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U.S. suspends security clearance for ambassador to Israel
Investigation focuses on envoy's handling of intelligence information
WASHINGTON (CNN) -- The U.S. Department of State has suspended security clearance for Martin Indyk, U.S. ambassador to Israel, pending a State Department and FBI investigation into his handling of intelligence information.
Officials believe it is the first time the State Department has suspended a U.S. ambassador's security clearance.
Although officials said "there is no indication of espionage" or "the compromise of intelligence information," they also said Indyk may be guilty of "possible sloppiness" in his handling of classified information.
State Department spokesman Richard Boucher told CNN late Friday that Indyk, a well-respected U.S. diplomat, had his security clearance suspended September 21 "pending the outcome of an investigation into whether or not he violated the Department of State security standards."
Officials said Indyk was "cooperating fully" with both the FBI and the State Department.
The investigation started in August, prompted by an allegation "from internal sources," and was sparked by an incident that happened before Ambassador Indyk returned to Israel in January of this year, officials said.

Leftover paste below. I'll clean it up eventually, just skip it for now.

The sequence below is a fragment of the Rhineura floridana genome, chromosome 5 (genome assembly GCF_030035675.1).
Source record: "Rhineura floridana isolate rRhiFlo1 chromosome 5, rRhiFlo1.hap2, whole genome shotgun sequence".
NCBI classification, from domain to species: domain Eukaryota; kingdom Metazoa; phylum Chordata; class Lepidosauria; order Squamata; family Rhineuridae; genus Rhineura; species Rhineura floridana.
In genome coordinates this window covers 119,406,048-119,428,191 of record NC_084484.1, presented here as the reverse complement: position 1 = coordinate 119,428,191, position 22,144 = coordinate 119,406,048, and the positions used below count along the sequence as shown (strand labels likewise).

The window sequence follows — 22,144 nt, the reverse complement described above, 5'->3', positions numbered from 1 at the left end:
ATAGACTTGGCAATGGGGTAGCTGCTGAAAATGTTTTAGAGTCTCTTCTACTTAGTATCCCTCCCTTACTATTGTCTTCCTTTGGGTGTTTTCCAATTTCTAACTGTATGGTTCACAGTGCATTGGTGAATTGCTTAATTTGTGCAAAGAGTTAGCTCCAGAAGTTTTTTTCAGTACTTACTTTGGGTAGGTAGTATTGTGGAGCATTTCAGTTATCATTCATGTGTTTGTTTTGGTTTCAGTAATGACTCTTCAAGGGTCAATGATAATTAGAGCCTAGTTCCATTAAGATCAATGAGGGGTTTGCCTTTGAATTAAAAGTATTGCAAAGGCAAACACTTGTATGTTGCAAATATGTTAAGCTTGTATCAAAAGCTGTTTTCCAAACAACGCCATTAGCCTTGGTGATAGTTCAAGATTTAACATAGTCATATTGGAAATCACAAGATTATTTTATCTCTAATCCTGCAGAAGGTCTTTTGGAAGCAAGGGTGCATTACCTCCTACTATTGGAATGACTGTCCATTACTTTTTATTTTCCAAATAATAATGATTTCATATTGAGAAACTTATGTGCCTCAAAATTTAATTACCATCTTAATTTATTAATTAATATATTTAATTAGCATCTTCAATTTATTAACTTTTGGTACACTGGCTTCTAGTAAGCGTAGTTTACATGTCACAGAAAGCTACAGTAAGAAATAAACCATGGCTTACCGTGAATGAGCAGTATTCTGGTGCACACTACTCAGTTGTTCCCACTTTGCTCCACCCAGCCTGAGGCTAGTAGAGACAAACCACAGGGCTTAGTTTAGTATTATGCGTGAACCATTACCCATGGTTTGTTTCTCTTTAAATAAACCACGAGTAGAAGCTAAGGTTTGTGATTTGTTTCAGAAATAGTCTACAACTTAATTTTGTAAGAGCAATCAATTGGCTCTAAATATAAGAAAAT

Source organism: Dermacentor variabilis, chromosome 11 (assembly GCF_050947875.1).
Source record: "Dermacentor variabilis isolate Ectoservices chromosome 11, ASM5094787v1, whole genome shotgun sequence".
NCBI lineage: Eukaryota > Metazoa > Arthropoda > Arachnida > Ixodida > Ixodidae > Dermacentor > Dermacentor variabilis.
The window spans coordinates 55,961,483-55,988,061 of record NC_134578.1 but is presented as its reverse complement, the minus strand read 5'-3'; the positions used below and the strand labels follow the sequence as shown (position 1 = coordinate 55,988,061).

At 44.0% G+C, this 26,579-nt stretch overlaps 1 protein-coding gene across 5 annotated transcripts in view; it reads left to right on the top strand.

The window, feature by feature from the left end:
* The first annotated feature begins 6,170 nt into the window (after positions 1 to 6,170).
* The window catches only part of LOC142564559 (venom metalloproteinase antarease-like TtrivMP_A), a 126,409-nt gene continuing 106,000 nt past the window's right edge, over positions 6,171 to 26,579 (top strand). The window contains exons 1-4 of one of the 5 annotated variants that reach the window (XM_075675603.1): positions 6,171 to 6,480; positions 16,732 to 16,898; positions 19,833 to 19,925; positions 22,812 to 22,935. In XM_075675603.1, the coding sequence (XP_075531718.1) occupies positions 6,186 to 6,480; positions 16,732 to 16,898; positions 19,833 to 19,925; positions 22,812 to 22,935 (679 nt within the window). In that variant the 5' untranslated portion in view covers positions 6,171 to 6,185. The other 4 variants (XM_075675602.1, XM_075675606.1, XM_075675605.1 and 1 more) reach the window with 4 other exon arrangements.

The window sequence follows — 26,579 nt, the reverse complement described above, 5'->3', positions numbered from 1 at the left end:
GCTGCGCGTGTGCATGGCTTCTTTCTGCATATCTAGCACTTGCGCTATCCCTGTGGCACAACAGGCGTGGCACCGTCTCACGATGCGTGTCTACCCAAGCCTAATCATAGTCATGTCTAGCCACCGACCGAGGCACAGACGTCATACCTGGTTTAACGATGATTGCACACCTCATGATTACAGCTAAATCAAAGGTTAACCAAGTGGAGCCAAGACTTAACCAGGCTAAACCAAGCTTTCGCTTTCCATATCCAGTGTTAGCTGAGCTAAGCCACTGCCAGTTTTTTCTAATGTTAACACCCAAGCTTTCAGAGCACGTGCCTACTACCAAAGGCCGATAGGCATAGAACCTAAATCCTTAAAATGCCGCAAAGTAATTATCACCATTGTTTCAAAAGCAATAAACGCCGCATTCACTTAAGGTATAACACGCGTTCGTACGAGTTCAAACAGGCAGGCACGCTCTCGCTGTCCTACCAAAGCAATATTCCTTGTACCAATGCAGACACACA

The investigation will examine "how he handled classified information ... the security practices he followed and possible violations," a U.S. official said.
On Friday, U.S. Secretary of State Madeleine Albright notified Israeli Prime Minister Ehud Barak of her decision to suspend Indyk's security clearance.
The Indyk investigation leaves the U.S. Embassy's number two diplomat, Charge d'affaires Paul Simons, as the most senior U.S. official in Israel.
Indyk was serving a second tour as U.S. ambassador to Israel. After serving in Israel during the Clinton administration's first term, Indyk eventually returned to Washington to assume the position of assistant secretary of state for Near East policy.
In January, at the request of Barak and U.S. President Bill Clinton, Indyk returned to Israel to help accelerate peace talks between Israel and its Arab neighbors.
Officials say Indyk's security suspension should have "no direct effect on peace talks," which have been moving slowly since July, when a summit between Israeli and Palestinian leaders at Camp David, Maryland, ended without agreement.
Recent security concerns
Following a series of embarrassing security lapses at the State Department, Albright last summer insisted on a top-to-bottom security review, and has since demanded all employees review security procedures and follow them to the letter.
Among the most serious security lapses was the discovery of a listening device planted in a seventh-floor conference room near Albright's office, and the FBI arrest of a Russian diplomat caught outside the department recording conference room activities.
In addition, last spring, a highly classified laptop computer containing so-called "code word" data on State Department sources and methods disappeared from ostensibly the most secure area in the department.
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